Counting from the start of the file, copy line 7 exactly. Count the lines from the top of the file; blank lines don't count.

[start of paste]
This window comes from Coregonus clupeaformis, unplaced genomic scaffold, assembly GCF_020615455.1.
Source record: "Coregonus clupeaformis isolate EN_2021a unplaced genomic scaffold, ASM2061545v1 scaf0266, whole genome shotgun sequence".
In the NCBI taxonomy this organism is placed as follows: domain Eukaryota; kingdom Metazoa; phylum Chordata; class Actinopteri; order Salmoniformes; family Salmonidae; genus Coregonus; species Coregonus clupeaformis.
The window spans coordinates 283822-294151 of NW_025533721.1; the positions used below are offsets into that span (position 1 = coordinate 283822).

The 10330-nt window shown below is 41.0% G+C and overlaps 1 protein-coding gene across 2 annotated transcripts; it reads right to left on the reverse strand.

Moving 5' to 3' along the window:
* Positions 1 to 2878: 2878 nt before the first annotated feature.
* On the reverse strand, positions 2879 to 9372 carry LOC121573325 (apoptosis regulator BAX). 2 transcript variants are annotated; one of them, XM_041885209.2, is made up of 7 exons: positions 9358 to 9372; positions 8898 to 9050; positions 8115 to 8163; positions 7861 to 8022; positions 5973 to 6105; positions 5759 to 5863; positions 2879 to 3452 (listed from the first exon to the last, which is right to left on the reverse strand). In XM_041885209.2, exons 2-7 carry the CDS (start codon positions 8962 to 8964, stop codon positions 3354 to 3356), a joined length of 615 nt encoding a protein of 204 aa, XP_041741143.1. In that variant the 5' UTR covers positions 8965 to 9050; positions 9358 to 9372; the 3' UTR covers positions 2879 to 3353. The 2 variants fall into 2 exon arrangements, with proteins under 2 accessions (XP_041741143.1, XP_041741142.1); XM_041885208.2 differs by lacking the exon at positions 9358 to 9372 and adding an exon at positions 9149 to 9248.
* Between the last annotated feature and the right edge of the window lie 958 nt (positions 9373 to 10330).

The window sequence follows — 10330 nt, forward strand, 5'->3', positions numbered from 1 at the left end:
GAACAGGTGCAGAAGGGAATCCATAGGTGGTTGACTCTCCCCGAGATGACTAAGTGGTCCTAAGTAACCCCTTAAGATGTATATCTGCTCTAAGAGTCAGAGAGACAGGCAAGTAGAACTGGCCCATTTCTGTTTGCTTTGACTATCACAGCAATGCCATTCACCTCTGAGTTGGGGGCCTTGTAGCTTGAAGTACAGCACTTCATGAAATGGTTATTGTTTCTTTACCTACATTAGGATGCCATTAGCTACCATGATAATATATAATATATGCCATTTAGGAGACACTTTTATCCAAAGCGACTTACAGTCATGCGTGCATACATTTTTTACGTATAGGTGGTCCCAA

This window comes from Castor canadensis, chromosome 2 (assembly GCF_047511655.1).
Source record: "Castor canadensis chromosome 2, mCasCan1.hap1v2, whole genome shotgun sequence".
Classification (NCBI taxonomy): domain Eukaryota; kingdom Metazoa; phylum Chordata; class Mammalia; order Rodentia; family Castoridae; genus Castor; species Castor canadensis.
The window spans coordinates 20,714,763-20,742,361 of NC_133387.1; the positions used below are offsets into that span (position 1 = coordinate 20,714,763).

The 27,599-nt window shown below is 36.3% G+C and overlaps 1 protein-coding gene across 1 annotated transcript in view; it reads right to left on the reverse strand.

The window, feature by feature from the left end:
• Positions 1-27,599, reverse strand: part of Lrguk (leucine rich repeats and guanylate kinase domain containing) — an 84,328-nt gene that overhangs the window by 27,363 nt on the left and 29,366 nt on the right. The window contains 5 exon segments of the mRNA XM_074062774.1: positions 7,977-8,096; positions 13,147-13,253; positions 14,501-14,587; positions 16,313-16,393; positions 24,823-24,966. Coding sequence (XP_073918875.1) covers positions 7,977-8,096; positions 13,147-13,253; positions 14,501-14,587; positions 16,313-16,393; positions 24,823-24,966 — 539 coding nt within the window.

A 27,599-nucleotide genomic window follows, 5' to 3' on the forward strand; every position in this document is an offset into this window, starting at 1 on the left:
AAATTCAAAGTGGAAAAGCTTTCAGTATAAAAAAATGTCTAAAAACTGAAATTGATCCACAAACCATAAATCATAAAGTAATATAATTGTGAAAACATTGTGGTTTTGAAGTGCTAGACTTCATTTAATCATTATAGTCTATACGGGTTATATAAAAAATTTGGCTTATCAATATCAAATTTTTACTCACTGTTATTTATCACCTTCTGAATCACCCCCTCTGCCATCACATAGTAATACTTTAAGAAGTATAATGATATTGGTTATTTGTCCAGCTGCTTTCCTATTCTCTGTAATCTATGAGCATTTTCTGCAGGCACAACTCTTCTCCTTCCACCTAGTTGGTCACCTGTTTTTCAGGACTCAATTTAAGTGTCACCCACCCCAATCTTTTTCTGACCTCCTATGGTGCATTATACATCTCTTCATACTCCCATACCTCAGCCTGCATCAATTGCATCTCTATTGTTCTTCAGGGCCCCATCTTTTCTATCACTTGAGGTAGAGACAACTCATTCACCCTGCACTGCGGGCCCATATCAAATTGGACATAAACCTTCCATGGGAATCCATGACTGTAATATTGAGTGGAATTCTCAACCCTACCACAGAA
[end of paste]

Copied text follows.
* Positions 1 to 2878: 2878 nt before the first annotated feature.